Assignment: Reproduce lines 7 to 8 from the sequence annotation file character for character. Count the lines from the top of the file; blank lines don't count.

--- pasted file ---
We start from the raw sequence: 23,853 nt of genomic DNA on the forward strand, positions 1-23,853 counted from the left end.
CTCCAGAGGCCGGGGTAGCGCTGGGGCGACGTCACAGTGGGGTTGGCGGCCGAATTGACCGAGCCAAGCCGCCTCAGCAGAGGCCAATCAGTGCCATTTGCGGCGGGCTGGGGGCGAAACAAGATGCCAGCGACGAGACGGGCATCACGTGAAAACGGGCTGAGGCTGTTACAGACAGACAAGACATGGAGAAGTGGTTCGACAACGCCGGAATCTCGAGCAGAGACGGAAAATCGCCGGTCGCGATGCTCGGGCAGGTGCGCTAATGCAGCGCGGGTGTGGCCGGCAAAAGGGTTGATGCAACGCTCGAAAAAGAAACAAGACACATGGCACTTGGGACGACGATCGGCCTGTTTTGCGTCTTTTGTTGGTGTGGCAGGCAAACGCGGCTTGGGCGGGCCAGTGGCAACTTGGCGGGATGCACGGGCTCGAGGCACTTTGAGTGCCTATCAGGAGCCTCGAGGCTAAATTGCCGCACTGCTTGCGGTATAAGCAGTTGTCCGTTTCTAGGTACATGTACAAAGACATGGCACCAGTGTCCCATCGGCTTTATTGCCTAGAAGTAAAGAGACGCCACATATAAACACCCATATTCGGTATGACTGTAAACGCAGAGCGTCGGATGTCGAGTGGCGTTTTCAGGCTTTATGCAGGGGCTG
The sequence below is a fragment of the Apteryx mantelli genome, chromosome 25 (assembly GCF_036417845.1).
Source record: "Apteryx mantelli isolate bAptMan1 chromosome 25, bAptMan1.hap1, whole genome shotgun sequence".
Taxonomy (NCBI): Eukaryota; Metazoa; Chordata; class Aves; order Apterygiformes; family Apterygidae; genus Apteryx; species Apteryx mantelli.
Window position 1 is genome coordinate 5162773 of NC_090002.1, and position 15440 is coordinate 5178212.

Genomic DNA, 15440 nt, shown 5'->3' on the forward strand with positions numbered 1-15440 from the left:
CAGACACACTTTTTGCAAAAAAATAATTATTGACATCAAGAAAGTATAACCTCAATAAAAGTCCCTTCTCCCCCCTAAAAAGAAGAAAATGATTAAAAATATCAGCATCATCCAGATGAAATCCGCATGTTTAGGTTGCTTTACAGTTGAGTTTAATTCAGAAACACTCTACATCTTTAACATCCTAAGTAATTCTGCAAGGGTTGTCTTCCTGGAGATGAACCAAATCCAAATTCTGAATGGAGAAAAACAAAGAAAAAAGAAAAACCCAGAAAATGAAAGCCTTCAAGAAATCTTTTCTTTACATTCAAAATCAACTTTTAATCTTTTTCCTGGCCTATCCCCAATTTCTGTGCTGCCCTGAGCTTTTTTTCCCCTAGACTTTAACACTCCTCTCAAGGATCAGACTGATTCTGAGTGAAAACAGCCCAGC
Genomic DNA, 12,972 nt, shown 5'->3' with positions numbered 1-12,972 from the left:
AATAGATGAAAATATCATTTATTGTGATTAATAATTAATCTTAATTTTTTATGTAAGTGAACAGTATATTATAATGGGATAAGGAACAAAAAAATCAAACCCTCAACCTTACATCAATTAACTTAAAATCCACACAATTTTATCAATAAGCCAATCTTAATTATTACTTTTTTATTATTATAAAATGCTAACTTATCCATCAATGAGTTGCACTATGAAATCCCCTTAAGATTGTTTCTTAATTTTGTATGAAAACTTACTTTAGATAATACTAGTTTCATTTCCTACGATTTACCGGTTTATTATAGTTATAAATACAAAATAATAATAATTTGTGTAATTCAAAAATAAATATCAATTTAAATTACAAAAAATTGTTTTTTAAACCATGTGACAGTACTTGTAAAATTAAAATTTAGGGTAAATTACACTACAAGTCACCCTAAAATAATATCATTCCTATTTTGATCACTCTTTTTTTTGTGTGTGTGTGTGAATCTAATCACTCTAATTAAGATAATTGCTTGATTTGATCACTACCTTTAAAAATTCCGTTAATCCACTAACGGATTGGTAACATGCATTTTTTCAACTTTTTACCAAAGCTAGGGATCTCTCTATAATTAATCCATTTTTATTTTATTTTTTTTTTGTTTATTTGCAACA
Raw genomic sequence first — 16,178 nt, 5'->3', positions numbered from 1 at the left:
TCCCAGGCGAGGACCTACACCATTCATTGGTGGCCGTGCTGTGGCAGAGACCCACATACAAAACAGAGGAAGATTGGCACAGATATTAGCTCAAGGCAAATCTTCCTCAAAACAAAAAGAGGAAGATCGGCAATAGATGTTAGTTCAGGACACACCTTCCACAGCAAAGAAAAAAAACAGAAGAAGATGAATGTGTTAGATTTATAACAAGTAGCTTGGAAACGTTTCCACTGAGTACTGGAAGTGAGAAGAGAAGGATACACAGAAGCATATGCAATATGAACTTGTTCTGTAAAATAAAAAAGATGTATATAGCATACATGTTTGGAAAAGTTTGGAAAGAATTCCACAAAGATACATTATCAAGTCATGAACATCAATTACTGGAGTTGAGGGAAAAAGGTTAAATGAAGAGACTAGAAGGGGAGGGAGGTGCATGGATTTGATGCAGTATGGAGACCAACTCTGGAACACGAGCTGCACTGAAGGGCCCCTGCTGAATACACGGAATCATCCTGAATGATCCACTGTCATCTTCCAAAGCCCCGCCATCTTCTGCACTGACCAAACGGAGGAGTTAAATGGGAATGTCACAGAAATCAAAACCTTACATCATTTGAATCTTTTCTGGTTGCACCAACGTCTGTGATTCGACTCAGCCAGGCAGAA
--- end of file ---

Genomic DNA, 15440 nt, shown 5'->3' on the forward strand with positions numbered 1-15440 from the left:
CAGACACACTTTTTGCAAAAAAATAATTATTGACATCAAGAAAGTATAACCTCAATAAAAGTCCCTTCTCCCCCCTAAAAAGAAGAAAATGATTAAAAATATCAGCATCATCCAGATGAAATCCGCATGTTTAGGTTGCTTTACAGTTGAGTTTAATTCAGAAACACTCTACATCTTTAACATCCTAAGTAATTCTGCAAGGGTTGTCTTCCTGGAGATGAACCAAATCCAAATTCTGAATGGAGAAAAACAAAGAAAAAAGAAAAACCCAGAAAATGAAAGCCTTCAAGAAATCTTTTCTTTACATTCAAAATCAACTTTTAATCTTTTTCCTGGCCTATCCCCAATTTCTGTGCTGCCCTGAGCTTTTTTTCCCCTAGACTTTAACACTCCTCTCAAGGATCAGACTGATTCTGAGTGAAAACAGCCCAGC